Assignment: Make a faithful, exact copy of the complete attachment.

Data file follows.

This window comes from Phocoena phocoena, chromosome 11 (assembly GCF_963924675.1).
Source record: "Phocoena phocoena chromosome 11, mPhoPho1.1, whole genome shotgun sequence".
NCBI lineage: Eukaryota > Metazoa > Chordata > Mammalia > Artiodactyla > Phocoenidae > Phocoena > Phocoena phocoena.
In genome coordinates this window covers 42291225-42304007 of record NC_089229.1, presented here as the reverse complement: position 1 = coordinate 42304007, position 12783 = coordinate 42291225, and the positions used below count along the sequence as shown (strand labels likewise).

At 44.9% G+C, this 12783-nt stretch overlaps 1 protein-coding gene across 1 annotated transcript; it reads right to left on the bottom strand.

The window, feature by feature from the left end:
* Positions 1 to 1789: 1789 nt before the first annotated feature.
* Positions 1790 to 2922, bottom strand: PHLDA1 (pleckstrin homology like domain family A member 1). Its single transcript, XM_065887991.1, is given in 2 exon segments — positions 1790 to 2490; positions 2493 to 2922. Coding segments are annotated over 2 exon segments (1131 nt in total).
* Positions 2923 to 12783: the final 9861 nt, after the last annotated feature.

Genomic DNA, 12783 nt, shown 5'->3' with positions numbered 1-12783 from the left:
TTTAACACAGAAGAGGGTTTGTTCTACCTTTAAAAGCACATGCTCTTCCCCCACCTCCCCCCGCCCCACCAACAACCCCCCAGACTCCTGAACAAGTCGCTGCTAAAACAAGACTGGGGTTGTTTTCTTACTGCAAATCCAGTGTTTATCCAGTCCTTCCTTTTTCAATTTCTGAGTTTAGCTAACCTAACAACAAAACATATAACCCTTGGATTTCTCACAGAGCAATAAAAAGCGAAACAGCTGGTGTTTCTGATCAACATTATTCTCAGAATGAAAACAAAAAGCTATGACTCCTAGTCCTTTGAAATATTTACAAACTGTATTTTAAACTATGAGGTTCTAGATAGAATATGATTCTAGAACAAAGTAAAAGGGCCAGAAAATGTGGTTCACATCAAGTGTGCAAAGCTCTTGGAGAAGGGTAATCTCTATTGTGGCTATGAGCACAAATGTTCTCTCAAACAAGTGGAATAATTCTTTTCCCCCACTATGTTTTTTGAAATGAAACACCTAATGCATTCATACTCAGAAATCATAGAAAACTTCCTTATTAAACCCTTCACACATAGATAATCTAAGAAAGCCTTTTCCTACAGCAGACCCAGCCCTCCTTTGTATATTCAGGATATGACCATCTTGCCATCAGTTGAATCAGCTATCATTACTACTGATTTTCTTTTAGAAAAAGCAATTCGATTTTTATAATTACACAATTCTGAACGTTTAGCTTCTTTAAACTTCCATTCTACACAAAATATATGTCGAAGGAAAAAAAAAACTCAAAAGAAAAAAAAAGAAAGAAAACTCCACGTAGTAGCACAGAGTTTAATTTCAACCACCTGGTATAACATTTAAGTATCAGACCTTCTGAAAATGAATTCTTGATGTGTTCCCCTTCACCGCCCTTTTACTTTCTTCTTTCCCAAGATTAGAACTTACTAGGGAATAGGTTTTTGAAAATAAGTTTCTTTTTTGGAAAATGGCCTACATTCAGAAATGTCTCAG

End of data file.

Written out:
This window comes from Phocoena phocoena, chromosome 11 (assembly GCF_963924675.1).
Source record: "Phocoena phocoena chromosome 11, mPhoPho1.1, whole genome shotgun sequence".
NCBI lineage: Eukaryota > Metazoa > Chordata > Mammalia > Artiodactyla > Phocoenidae > Phocoena > Phocoena phocoena.
In genome coordinates this window covers 42291225-42304007 of record NC_089229.1, presented here as the reverse complement: position 1 = coordinate 42304007, position 12783 = coordinate 42291225, and the positions used below count along the sequence as shown (strand labels likewise).

At 44.9% G+C, this 12783-nt stretch overlaps 1 protein-coding gene across 1 annotated transcript; it reads right to left on the bottom strand.

The window, feature by feature from the left end:
* Positions 1 to 1789: 1789 nt before the first annotated feature.
* Positions 1790 to 2922, bottom strand: PHLDA1 (pleckstrin homology like domain family A member 1). Its single transcript, XM_065887991.1, is given in 2 exon segments — positions 1790 to 2490; positions 2493 to 2922. Coding segments are annotated over 2 exon segments (1131 nt in total).
* Positions 2923 to 12783: the final 9861 nt, after the last annotated feature.

Genomic DNA, 12783 nt, shown 5'->3' with positions numbered 1-12783 from the left:
TTTAACACAGAAGAGGGTTTGTTCTACCTTTAAAAGCACATGCTCTTCCCCCACCTCCCCCCGCCCCACCAACAACCCCCCAGACTCCTGAACAAGTCGCTGCTAAAACAAGACTGGGGTTGTTTTCTTACTGCAAATCCAGTGTTTATCCAGTCCTTCCTTTTTCAATTTCTGAGTTTAGCTAACCTAACAACAAAACATATAACCCTTGGATTTCTCACAGAGCAATAAAAAGCGAAACAGCTGGTGTTTCTGATCAACATTATTCTCAGAATGAAAACAAAAAGCTATGACTCCTAGTCCTTTGAAATATTTACAAACTGTATTTTAAACTATGAGGTTCTAGATAGAATATGATTCTAGAACAAAGTAAAAGGGCCAGAAAATGTGGTTCACATCAAGTGTGCAAAGCTCTTGGAGAAGGGTAATCTCTATTGTGGCTATGAGCACAAATGTTCTCTCAAACAAGTGGAATAATTCTTTTCCCCCACTATGTTTTTTGAAATGAAACACCTAATGCATTCATACTCAGAAATCATAGAAAACTTCCTTATTAAACCCTTCACACATAGATAATCTAAGAAAGCCTTTTCCTACAGCAGACCCAGCCCTCCTTTGTATATTCAGGATATGACCATCTTGCCATCAGTTGAATCAGCTATCATTACTACTGATTTTCTTTTAGAAAAAGCAATTCGATTTTTATAATTACACAATTCTGAACGTTTAGCTTCTTTAAACTTCCATTCTACACAAAATATATGTCGAAGGAAAAAAAAAACTCAAAAGAAAAAAAAAGAAAGAAAACTCCACGTAGTAGCACAGAGTTTAATTTCAACCACCTGGTATAACATTTAAGTATCAGACCTTCTGAAAATGAATTCTTGATGTGTTCCCCTTCACCGCCCTTTTACTTTCTTCTTTCCCAAGATTAGAACTTACTAGGGAATAGGTTTTTGAAAATAAGTTTCTTTTTTGGAAAATGGCCTACATTCAGAAATGTCTCAG